Monday, October 26, 2009

Wittgenstein's Critique of Abstract Concepts

In his Philosophical Investigations, Wittgenstein argues against abstraction -- via several thought experiments he strives to annihilate the view that during their lives humans develop neat and consistent concepts in their minds (akin to building a dictionary). He criticizes the commonplace notions of meaning and concept formation (as were commonly used in philosophical circles at the time) and has contributed greatly to my own ideas regarding categorization in computer vision.

Wittgenstein asks the reader to come up with the definition of the concept "game." While we can look up the definition of "game" in a dictionary, we can't help but feel that any definition will be either too narrow or too broad. The number of exceptions we would need in a single definition scales as the number of unique games we've been exposed to. His point wasn't that game cannot be defined -- it was that the lack of a formal definition does not prevent us from using the word "game" correctly. Think of a child growing up and being exposed to multi-player games, single-player games, fun games, competitive games, games that are primarily characterized by their display of athleticism (aka sports or Olympic Games). Let's not forget activities such as courting and the Stock Market which are also referred to as "games." Wittgenstein criticizes the idea that during our lives we somehow determine what is common between all of those examples of games and form an abstract concept of game which determines how we categorize novel activities. For Wittgenstein, our concept of game is not much more than our exposure to activities labeled as games and our ability to re-apply the word game in future context.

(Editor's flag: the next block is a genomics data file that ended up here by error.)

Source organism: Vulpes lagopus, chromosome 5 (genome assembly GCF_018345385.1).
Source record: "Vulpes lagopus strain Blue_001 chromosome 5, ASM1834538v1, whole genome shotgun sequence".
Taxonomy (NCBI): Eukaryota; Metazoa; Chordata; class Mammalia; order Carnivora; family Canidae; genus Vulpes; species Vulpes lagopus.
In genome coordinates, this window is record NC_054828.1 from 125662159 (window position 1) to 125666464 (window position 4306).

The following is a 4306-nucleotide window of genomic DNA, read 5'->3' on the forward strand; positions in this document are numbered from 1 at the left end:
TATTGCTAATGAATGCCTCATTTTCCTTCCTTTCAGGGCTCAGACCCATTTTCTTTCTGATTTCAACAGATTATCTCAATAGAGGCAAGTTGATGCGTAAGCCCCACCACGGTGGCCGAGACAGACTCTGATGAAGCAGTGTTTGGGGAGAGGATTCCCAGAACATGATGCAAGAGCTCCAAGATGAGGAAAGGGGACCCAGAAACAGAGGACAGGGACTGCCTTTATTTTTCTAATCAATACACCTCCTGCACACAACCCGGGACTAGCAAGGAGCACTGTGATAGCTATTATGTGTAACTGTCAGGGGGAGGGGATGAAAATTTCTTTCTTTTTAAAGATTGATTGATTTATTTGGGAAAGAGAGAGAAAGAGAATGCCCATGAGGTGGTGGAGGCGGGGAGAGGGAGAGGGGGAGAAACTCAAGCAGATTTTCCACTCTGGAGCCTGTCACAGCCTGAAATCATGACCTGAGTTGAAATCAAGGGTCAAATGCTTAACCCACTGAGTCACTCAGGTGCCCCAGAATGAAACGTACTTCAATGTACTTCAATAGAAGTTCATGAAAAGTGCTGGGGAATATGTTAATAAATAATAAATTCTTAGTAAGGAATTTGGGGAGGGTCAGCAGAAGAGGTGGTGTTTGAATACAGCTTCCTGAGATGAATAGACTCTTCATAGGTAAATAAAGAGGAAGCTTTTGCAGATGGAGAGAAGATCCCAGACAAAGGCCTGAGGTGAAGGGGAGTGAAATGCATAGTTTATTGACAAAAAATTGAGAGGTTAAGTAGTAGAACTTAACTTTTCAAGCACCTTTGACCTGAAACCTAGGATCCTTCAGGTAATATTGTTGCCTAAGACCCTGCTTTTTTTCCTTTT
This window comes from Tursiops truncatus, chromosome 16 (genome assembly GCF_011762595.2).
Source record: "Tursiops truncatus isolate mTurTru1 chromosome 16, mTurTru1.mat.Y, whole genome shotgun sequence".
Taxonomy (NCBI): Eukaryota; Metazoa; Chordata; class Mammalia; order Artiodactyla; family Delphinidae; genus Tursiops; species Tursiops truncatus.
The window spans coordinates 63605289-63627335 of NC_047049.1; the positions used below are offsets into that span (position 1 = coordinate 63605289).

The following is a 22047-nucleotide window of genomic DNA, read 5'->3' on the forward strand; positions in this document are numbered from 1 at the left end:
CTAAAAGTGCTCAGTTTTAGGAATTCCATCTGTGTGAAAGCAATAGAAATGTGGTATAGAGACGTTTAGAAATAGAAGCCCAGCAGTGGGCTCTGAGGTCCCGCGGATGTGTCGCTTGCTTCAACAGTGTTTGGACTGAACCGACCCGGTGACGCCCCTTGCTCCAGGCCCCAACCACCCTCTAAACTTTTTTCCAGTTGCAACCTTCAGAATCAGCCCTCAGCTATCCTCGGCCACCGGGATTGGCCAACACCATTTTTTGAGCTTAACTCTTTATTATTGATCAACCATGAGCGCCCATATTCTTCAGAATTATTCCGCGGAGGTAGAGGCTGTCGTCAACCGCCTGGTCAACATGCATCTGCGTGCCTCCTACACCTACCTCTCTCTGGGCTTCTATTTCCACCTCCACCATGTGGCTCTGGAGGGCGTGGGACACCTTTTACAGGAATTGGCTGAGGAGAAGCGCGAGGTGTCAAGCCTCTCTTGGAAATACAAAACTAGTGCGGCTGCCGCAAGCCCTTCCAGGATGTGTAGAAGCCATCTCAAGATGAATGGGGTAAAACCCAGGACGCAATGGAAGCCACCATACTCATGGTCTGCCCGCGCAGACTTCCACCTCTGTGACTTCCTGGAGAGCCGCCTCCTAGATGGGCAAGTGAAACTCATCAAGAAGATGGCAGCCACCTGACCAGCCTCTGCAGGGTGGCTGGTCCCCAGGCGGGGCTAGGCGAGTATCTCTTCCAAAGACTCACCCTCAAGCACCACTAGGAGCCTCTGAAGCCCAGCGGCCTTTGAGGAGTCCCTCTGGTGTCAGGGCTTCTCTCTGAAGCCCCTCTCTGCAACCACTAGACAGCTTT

Wittgenstein's ideas are an antithesis to Platonic Realism and Aristotle's Classical notion of Categories, where concepts/categories are pure, well-defined, and possess neatly defined boundaries. For Wittgenstein, experience is the anchor which allows us to measure the similarity between a novel activity and past activities referred to as games. Maybe the ineffability of experience isn't because internal concepts are inaccessible to introspection, maybe there is simply no internal library of concepts in the first place.

An experience-based view of concepts (or as my advisor would say, a data-driven theory of concepts) suggests that there is no surrogate for living a life rich with experience. While this has implications for how one should live their own life, it also has implications in the field of artificial intelligence. The modern enterprise of "internet vision" where images are labeled with categories and fed into a classifier has to be questioned. While I have criticized categories, there are also problems with a purely data-driven large-database-based approach. It seems that a good place to start is by pruning away redundant bits of information; however, judging what is redundant and how is still an open question.